Blesboks are medium sized antelopes standing about 0,9 m at the shoulder. Adult males have mean mass of 61,0 Kg, females are lighter and slightly smaller. It is difficult to recognise the sexes in the field, except that the horns of the females are more slender than those of the males and hardly thicken up at base. Both sexes carry the ridged horns which, rising from the top of the head, curve backwards and outwards and then slightly forwards towards the unridged tips.
The general body colour of a blesbok is a reddish-brown, without a purple gloss.
As a rule the white face blaze is divided by a narrow brown band between the eyes.
The blesbocks patch on the buttocks is generally not white but merely paler than the body colour. The basal end of the tail is white or pale brown.
On the outer surface the fore and hind limbs are dark brown in colour.
Blesbok are diurnal, gregarious, grazing species. Their social organisation consists of territorial males, female herds and bachelor groups. The territorial males establish and maintain a mozaic of territorial varying in size from four to 28 ha on an all year round basis.
There is a hierarchy among the members of the female herds, established by threat postures, horn-clashing or battling with the horns.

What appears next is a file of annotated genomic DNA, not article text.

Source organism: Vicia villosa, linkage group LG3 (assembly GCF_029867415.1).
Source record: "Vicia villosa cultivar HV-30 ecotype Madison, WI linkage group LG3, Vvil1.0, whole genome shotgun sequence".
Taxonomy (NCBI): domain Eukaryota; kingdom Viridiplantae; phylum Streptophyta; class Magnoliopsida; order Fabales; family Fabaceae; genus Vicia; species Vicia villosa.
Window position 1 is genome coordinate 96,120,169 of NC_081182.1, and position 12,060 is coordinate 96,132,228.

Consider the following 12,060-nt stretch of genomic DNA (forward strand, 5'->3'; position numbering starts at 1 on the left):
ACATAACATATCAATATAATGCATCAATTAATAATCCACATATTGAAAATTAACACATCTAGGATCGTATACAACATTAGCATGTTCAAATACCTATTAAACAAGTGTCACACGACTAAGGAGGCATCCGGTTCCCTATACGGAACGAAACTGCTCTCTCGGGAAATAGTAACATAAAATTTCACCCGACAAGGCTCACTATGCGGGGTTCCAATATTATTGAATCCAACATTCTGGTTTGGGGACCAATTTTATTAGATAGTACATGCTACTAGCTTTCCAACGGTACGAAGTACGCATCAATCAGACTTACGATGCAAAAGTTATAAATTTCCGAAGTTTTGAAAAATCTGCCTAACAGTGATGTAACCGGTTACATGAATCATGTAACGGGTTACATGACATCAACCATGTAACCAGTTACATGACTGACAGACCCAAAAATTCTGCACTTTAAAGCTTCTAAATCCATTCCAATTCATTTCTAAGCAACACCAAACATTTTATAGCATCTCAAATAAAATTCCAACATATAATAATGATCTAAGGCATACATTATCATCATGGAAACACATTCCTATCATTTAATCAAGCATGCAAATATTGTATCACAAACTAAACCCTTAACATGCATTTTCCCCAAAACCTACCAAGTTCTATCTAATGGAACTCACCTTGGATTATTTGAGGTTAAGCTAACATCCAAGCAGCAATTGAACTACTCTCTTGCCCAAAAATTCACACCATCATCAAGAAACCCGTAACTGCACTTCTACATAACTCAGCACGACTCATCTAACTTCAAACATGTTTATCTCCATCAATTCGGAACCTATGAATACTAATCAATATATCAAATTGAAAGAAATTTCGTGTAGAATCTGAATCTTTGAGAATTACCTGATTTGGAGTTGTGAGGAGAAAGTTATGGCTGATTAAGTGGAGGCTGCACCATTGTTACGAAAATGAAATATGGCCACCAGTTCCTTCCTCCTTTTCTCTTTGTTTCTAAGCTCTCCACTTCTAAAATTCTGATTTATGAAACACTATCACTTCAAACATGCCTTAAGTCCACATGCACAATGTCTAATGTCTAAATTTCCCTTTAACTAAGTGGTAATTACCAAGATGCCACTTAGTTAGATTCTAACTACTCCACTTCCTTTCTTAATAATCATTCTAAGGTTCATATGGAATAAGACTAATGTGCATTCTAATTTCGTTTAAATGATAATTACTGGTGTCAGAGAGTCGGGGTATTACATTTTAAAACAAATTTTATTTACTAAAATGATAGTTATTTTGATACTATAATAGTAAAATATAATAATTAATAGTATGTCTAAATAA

Blesbocks have pedal glands on the forefeet only and no inguinal glands. The preorbital glands are larger in the male than in the female and exude a yellowish-black sticky secretion, which mats the hair and forms tear marks on either side of the face. Territorial males after applying this secretion to grass stems transfer it from them to their horns.
Blesbok live in a narrow sector of coastal plains at an altitude of from 60 to 200 m above sea level within the Cape fynbos zone, a sandy, alluvial plain with stony ridges and gravel terraces. The plain provides the grasses on which they feed and an association of shrubs 300 to 700 mm high, including renosterbos, Elytropappus rhinocerotis.
The averages mean annual rainfall is about 550 mm. Areas of short grass, cover and drinking water are among their essential habitat requirements.
On this farm occurring blesbuk are a naturally crossing of bontebok and blesbok, the appearance tends more towards Blesbok. The appearance of our blesbok tends more to the appearance of the bontebok.
Source: JD Skinner and R H N Smithers: The Mammals of the Southern African Subregion